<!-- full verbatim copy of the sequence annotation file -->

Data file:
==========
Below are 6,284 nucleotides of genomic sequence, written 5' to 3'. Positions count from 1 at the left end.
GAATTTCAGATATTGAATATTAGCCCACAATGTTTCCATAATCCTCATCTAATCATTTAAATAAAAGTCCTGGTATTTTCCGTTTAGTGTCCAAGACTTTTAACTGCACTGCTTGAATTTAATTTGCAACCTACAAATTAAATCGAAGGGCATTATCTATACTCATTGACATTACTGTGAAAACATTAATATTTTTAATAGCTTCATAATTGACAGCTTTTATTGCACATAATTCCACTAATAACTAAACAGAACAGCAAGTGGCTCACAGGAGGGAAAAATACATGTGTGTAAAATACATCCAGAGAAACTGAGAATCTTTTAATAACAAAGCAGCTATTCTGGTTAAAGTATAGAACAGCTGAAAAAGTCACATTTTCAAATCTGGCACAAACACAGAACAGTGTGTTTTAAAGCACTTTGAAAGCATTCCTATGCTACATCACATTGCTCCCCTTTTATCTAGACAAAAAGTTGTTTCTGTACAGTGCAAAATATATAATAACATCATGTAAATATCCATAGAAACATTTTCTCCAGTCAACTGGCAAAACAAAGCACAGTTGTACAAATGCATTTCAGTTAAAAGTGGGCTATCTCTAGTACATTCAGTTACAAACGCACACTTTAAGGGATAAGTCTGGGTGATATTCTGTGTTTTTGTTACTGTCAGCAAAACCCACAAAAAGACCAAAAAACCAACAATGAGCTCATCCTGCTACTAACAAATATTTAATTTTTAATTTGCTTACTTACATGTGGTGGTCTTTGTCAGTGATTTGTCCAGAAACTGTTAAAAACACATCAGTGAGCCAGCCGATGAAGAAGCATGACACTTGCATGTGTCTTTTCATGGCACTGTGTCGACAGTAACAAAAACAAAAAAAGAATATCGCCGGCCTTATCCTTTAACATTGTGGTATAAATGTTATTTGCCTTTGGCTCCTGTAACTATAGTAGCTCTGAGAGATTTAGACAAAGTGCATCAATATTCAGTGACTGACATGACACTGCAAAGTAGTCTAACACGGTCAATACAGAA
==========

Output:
Below are 6,284 nucleotides of genomic sequence, written 5' to 3'. Positions count from 1 at the left end.
GAATTTCAGATATTGAATATTAGCCCACAATGTTTCCATAATCCTCATCTAATCATTTAAATAAAAGTCCTGGTATTTTCCGTTTAGTGTCCAAGACTTTTAACTGCACTGCTTGAATTTAATTTGCAACCTACAAATTAAATCGAAGGGCATTATCTATACTCATTGACATTACTGTGAAAACATTAATATTTTTAATAGCTTCATAATTGACAGCTTTTATTGCACATAATTCCACTAATAACTAAACAGAACAGCAAGTGGCTCACAGGAGGGAAAAATACATGTGTGTAAAATACATCCAGAGAAACTGAGAATCTTTTAATAACAAAGCAGCTATTCTGGTTAAAGTATAGAACAGCTGAAAAAGTCACATTTTCAAATCTGGCACAAACACAGAACAGTGTGTTTTAAAGCACTTTGAAAGCATTCCTATGCTACATCACATTGCTCCCCTTTTATCTAGACAAAAAGTTGTTTCTGTACAGTGCAAAATATATAATAACATCATGTAAATATCCATAGAAACATTTTCTCCAGTCAACTGGCAAAACAAAGCACAGTTGTACAAATGCATTTCAGTTAAAAGTGGGCTATCTCTAGTACATTCAGTTACAAACGCACACTTTAAGGGATAAGTCTGGGTGATATTCTGTGTTTTTGTTACTGTCAGCAAAACCCACAAAAAGACCAAAAAACCAACAATGAGCTCATCCTGCTACTAACAAATATTTAATTTTTAATTTGCTTACTTACATGTGGTGGTCTTTGTCAGTGATTTGTCCAGAAACTGTTAAAAACACATCAGTGAGCCAGCCGATGAAGAAGCATGACACTTGCATGTGTCTTTTCATGGCACTGTGTCGACAGTAACAAAAACAAAAAAAGAATATCGCCGGCCTTATCCTTTAACATTGTGGTATAAATGTTATTTGCCTTTGGCTCCTGTAACTATAGTAGCTCTGAGAGATTTAGACAAAGTGCATCAATATTCAGTGACTGACATGACACTGCAAAGTAGTCTAACACGGTCAATACAGAA